2. Mix the miso, sesame paste, soy sauce and vinegar in serving bowl
  3. Shred the cucumber directly into the serving bowl with a peeler/shredder.
  4. Add the carrots, bean sprouts, rice and edamame*
  5. Mix well and serve

Notes:

I will go through how I do my food preparation in a different article. But I highly recommend food preparation, as it saves a lot of time and money.

 

* If using frozen edamame, you can microwave it beforehand. However, I like to eat my edamame straight out of the freezer as it’s very refreshing and cooling!

 
 

And you are done!

 

 

The key to this salad series is FOOD PREP. Having all these nutritious ingredients ready to use is the key to having delicious and healthy food at the go~

 
Nanzenji – An unexpected hike

Nanzenji – An unexpected hike

I wanted to explore the grounds of Nanzenji more before I headed home, so I walked up the Suirokaku without realising a surprise was waiting for me. It was a barely visible path covered by the fallen autumn colours. The path then led up to 

Suirokaku – Into the depths of Nanzenji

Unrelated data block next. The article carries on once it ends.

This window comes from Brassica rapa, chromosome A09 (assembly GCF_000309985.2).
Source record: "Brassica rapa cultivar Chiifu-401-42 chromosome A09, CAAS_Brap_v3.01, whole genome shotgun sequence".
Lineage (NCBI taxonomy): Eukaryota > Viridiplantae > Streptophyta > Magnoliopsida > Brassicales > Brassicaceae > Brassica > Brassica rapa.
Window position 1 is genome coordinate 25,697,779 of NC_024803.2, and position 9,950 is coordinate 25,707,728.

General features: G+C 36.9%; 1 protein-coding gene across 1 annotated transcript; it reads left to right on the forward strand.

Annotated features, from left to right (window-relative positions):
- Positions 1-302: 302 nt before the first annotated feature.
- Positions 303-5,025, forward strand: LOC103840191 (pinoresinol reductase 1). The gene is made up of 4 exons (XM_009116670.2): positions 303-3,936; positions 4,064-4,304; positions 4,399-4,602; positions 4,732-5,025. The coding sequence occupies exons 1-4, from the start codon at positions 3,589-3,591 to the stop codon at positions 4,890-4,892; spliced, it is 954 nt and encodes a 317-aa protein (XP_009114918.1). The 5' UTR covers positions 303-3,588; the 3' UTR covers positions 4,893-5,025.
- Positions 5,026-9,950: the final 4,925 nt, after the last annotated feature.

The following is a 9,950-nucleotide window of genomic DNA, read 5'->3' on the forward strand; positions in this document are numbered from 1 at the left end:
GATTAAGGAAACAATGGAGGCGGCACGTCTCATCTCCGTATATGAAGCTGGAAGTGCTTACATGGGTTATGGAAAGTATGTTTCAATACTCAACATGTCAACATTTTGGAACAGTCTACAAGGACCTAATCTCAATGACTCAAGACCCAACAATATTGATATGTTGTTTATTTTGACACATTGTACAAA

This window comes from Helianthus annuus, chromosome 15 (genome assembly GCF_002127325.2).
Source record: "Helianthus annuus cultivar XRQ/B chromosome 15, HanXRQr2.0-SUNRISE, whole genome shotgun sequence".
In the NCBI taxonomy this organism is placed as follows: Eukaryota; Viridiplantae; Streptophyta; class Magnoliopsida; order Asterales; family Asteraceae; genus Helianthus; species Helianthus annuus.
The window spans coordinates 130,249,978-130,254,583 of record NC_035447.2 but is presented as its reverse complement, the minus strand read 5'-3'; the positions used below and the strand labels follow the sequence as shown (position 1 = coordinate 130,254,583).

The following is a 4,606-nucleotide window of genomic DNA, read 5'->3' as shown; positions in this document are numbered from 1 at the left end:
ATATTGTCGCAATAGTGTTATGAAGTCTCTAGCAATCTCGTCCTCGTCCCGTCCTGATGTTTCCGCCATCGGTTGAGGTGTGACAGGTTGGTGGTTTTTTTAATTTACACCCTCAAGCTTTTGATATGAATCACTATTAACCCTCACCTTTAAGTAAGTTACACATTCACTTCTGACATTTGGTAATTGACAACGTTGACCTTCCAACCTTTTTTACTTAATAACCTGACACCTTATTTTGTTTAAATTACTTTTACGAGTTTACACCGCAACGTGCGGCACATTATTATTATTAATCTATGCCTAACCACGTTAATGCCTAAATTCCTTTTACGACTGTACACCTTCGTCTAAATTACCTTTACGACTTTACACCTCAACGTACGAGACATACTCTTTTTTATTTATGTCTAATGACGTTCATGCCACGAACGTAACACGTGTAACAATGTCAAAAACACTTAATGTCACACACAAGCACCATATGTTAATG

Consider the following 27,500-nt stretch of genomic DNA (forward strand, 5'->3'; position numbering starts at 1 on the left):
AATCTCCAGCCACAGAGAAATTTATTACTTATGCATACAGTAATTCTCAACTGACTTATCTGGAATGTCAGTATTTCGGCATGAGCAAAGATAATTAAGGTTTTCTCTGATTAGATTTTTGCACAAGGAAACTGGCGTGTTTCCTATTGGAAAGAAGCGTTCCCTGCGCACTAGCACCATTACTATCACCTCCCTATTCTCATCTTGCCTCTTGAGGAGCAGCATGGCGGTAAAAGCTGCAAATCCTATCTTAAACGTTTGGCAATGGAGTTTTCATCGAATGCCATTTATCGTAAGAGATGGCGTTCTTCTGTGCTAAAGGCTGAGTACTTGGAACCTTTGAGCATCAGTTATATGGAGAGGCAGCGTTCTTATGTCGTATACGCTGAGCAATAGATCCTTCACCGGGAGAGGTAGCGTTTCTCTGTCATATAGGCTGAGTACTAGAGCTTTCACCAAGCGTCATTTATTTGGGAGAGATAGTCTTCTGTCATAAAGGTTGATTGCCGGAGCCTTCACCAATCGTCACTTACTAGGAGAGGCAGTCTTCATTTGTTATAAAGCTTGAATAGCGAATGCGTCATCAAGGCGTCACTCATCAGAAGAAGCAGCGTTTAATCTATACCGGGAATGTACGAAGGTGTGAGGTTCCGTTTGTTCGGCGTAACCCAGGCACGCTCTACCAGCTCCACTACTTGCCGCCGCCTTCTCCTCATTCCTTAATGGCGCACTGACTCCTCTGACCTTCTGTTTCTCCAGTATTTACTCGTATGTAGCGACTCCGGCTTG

Suirokaku – Into the depths of Nanzenji

The Suirokaku is an old aqueduct tucked away in the grounds of Nanzenji. There is something magical about this place that immediately entices you to stay

Edamame Hummus

Edamame Hummus


Who doesn’t like hummus? One of my many food nostalgia back in New Zealand is just having a tub of hummus always present for me to snack on. Funny thing was, although I ate so much hummus, I never thought about making it myself. It was just so easy to buy hummus, the thought of taking my time to make it didn’t even cross my mind.

 


Of course, coming to Japan was a game-changer for me. Until now, I still haven’t seen hummus anywhere in the supermarkets. It’s a blessing for me though, because that was what motivated to make my own hummus for the first time…and honestly, it’s much easier to make than I expected.

EDAMAME HUMMUS

RECIPE

Ingredients:

2 cups edamame

2 cloves of garlic, peeled

*½ of a Lemon (Juice)

3 Tbsp sesame paste

1 tsp cumin

1/4 tsp salt

2 Tbsp olive oil

**¼ ~ ½ cup water (Depends on how smooth you want your hummus to be)

***Handful of fresh herbs

 

Steps

  1. If using frozen edamame, microwave it for 30 – 60 seconds. Make sure to let the edamame cool before using.
  2. Add all the ingredients into a food processor or high power blender.
  3. Blend until combined and smooth